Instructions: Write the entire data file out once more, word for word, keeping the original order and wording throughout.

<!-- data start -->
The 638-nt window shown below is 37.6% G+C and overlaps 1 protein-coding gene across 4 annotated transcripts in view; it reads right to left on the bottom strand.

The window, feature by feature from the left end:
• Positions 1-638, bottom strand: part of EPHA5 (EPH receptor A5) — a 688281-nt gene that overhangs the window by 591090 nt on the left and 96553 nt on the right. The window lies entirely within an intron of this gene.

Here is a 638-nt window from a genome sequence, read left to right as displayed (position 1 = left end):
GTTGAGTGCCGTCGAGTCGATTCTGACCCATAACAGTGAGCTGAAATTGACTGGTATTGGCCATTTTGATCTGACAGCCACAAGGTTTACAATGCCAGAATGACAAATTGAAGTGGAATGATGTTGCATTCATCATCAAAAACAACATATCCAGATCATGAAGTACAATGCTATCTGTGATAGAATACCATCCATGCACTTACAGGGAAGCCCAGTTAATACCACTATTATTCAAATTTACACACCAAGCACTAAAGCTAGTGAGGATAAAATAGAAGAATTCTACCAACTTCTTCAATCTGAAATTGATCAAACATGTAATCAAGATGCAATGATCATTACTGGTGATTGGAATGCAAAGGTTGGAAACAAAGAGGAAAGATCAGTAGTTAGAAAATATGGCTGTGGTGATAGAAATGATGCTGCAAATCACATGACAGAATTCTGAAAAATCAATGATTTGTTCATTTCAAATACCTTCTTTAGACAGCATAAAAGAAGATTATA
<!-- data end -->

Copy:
The 638-nt window shown below is 37.6% G+C and overlaps 1 protein-coding gene across 4 annotated transcripts in view; it reads right to left on the bottom strand.

The window, feature by feature from the left end:
• Positions 1-638, bottom strand: part of EPHA5 (EPH receptor A5) — a 688281-nt gene that overhangs the window by 591090 nt on the left and 96553 nt on the right. The window lies entirely within an intron of this gene.

Here is a 638-nt window from a genome sequence, read left to right as displayed (position 1 = left end):
GTTGAGTGCCGTCGAGTCGATTCTGACCCATAACAGTGAGCTGAAATTGACTGGTATTGGCCATTTTGATCTGACAGCCACAAGGTTTACAATGCCAGAATGACAAATTGAAGTGGAATGATGTTGCATTCATCATCAAAAACAACATATCCAGATCATGAAGTACAATGCTATCTGTGATAGAATACCATCCATGCACTTACAGGGAAGCCCAGTTAATACCACTATTATTCAAATTTACACACCAAGCACTAAAGCTAGTGAGGATAAAATAGAAGAATTCTACCAACTTCTTCAATCTGAAATTGATCAAACATGTAATCAAGATGCAATGATCATTACTGGTGATTGGAATGCAAAGGTTGGAAACAAAGAGGAAAGATCAGTAGTTAGAAAATATGGCTGTGGTGATAGAAATGATGCTGCAAATCACATGACAGAATTCTGAAAAATCAATGATTTGTTCATTTCAAATACCTTCTTTAGACAGCATAAAAGAAGATTATA